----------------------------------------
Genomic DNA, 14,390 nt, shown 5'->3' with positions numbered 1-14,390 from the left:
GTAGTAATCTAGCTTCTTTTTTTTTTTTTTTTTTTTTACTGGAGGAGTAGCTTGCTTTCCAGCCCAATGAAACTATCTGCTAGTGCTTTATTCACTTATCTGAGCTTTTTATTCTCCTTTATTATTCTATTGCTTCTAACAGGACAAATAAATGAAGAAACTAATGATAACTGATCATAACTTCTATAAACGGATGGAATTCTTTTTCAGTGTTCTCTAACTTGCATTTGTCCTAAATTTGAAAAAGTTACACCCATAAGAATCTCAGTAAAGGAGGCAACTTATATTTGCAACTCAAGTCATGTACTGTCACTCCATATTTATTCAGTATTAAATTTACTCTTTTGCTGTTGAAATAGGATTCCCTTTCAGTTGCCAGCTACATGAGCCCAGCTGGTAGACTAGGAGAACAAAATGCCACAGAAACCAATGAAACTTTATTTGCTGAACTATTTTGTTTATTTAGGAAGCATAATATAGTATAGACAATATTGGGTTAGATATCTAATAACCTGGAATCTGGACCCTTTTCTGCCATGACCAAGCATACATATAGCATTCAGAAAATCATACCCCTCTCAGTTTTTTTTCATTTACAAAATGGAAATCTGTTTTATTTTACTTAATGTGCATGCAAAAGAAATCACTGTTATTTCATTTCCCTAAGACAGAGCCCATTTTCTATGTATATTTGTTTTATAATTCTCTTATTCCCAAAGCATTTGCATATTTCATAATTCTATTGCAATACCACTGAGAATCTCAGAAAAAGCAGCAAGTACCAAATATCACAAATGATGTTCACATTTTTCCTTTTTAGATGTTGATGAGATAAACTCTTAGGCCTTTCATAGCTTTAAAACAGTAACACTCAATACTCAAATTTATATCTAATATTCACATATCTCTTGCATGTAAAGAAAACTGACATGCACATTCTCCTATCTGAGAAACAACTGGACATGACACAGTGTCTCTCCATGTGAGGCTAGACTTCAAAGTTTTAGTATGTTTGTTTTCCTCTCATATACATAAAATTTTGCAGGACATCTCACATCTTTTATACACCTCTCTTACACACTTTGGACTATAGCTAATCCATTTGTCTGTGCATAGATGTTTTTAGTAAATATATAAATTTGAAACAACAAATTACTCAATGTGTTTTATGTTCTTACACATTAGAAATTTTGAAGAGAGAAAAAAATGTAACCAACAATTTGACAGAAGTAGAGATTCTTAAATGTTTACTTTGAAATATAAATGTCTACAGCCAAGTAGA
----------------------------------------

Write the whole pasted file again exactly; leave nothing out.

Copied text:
Genomic DNA, 14,390 nt, shown 5'->3' with positions numbered 1-14,390 from the left:
GTAGTAATCTAGCTTCTTTTTTTTTTTTTTTTTTTTTACTGGAGGAGTAGCTTGCTTTCCAGCCCAATGAAACTATCTGCTAGTGCTTTATTCACTTATCTGAGCTTTTTATTCTCCTTTATTATTCTATTGCTTCTAACAGGACAAATAAATGAAGAAACTAATGATAACTGATCATAACTTCTATAAACGGATGGAATTCTTTTTCAGTGTTCTCTAACTTGCATTTGTCCTAAATTTGAAAAAGTTACACCCATAAGAATCTCAGTAAAGGAGGCAACTTATATTTGCAACTCAAGTCATGTACTGTCACTCCATATTTATTCAGTATTAAATTTACTCTTTTGCTGTTGAAATAGGATTCCCTTTCAGTTGCCAGCTACATGAGCCCAGCTGGTAGACTAGGAGAACAAAATGCCACAGAAACCAATGAAACTTTATTTGCTGAACTATTTTGTTTATTTAGGAAGCATAATATAGTATAGACAATATTGGGTTAGATATCTAATAACCTGGAATCTGGACCCTTTTCTGCCATGACCAAGCATACATATAGCATTCAGAAAATCATACCCCTCTCAGTTTTTTTTCATTTACAAAATGGAAATCTGTTTTATTTTACTTAATGTGCATGCAAAAGAAATCACTGTTATTTCATTTCCCTAAGACAGAGCCCATTTTCTATGTATATTTGTTTTATAATTCTCTTATTCCCAAAGCATTTGCATATTTCATAATTCTATTGCAATACCACTGAGAATCTCAGAAAAAGCAGCAAGTACCAAATATCACAAATGATGTTCACATTTTTCCTTTTTAGATGTTGATGAGATAAACTCTTAGGCCTTTCATAGCTTTAAAACAGTAACACTCAATACTCAAATTTATATCTAATATTCACATATCTCTTGCATGTAAAGAAAACTGACATGCACATTCTCCTATCTGAGAAACAACTGGACATGACACAGTGTCTCTCCATGTGAGGCTAGACTTCAAAGTTTTAGTATGTTTGTTTTCCTCTCATATACATAAAATTTTGCAGGACATCTCACATCTTTTATACACCTCTCTTACACACTTTGGACTATAGCTAATCCATTTGTCTGTGCATAGATGTTTTTAGTAAATATATAAATTTGAAACAACAAATTACTCAATGTGTTTTATGTTCTTACACATTAGAAATTTTGAAGAGAGAAAAAAATGTAACCAACAATTTGACAGAAGTAGAGATTCTTAAATGTTTACTTTGAAATATAAATGTCTACAGCCAAGTAGA